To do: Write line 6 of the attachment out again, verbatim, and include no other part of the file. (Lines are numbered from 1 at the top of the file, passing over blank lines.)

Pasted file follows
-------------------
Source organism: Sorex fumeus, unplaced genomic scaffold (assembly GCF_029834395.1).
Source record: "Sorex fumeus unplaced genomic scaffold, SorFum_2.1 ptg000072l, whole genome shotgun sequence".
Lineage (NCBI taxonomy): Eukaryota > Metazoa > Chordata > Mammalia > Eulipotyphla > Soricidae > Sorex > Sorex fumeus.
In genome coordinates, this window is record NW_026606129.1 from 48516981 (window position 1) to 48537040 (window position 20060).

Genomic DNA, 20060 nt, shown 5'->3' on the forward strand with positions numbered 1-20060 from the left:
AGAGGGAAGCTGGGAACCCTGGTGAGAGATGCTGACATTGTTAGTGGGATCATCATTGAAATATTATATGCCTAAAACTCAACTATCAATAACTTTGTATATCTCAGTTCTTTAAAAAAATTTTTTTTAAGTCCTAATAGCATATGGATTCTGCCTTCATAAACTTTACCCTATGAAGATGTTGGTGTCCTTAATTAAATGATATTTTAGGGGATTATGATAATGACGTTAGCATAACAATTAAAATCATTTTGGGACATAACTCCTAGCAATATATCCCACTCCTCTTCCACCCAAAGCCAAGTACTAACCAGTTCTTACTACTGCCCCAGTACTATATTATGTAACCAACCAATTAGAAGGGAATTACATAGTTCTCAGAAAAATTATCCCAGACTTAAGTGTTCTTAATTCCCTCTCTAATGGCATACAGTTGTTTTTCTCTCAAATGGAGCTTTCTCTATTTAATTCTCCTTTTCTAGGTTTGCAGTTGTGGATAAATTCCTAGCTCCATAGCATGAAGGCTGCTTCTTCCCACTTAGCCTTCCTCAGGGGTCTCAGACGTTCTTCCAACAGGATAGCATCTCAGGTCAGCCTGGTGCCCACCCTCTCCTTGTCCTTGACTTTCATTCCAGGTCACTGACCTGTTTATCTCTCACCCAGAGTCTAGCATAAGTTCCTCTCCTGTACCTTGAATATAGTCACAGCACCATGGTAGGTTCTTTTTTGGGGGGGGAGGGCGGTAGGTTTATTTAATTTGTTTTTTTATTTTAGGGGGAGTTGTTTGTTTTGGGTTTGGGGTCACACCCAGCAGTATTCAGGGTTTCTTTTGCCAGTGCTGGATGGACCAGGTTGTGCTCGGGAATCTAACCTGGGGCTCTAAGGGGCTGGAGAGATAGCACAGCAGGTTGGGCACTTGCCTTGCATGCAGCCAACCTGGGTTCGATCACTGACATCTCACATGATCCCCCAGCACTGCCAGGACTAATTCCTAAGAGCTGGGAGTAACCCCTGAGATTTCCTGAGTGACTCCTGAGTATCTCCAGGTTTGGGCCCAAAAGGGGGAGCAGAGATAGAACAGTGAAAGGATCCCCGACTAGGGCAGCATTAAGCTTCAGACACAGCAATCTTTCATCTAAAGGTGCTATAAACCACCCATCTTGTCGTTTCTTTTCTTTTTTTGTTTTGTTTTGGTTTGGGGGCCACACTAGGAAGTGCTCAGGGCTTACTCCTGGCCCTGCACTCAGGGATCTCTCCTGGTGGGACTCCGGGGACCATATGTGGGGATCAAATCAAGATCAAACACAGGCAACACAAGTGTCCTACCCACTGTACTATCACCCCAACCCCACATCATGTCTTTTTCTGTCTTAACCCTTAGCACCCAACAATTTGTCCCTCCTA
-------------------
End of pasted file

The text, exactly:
AGAGGGAAGCTGGGAACCCTGGTGAGAGATGCTGACATTGTTAGTGGGATCATCATTGAAATATTATATGCCTAAAACTCAACTATCAATAACTTTGTATATCTCAGTTCTTTAAAAAAATTTTTTTTAAGTCCTAATAGCATATGGATTCTGCCTTCATAAACTTTACCCTATGAAGATGTTGGTGTCCTTAATTAAATGATATTTTAGGGGATTATGATAATGACGTTAGCATAACAATTAAAATCATTTTGGGACATAACTCCTAGCAATATATCCCACTCCTCTTCCACCCAAAGCCAAGTACTAACCAGTTCTTACTACTGCCCCAGTACTATATTATGTAACCAACCAATTAGAAGGGAATTACATAGTTCTCAGAAAAATTATCCCAGACTTAAGTGTTCTTAATTCCCTCTCTAATGGCATACAGTTGTTTTTCTCTCAAATGGAGCTTTCTCTATTTAATTCTCCTTTTCTAGGTTTGCAGTTGTGGATAAATTCCTAGCTCCATAGCATGAAGGCTGCTTCTTCCCACTTAGCCTTCCTCAGGGGTCTCAGACGTTCTTCCAACAGGATAGCATCTCAGGTCAGCCTGGTGCCCACCCTCTCCTTGTCCTTGACTTTCATTCCAGGTCACTGACCTGTTTATCTCTCACCCAGAGTCTAGCATAAGTTCCTCTCCTGTACCTTGAATATAGTCACAGCACCATGGTAGGTTCTTTTTTGGGGGGGGAGGGCGGTAGGTTTATTTAATTTGTTTTTTTATTTTAGGGGGAGTTGTTTGTTTTGGGTTTGGGGTCACACCCAGCAGTATTCAGGGTTTCTTTTGCCAGTGCTGGATGGACCAGGTTGTGCTCGGGAATCTAACCTGGGGCTCTAAGGGGCTGGAGAGATAGCACAGCAGGTTGGGCACTTGCCTTGCATGCAGCCAACCTGGGTTCGATCACTGACATCTCACATGATCCCCCAGCACTGCCAGGACTAATTCCTAAGAGCTGGGAGTAACCCCTGAGATTTCCTGAGTGACTCCTGAGTATCTCCAGGTTTGGGCCCAAAAGGGGGAGCAGAGATAGAACAGTGAAAGGATCCCCGACTAGGGCAGCATTAAGCTTCAGACACAGCAATCTTTCATCTAAAGGTGCTATAAACCACCCATCTTGTCGTTTCTTTTCTTTTTTTGTTTTGTTTTGGTTTGGGGGCCACACTAGGAAGTGCTCAGGGCTTACTCCTGGCCCTGCACTCAGGGATCTCTCCTGGTGGGACTCCGGGGACCATATGTGGGGATCAAATCAAGATCAAACACAGGCAACACAAGTGTCCTACCCACTGTACTATCACCCCAACCCCACATCATGTCTTTTTCTGTCTTAACCCTTAGCACCCAACAATTTGTCCCTCCTA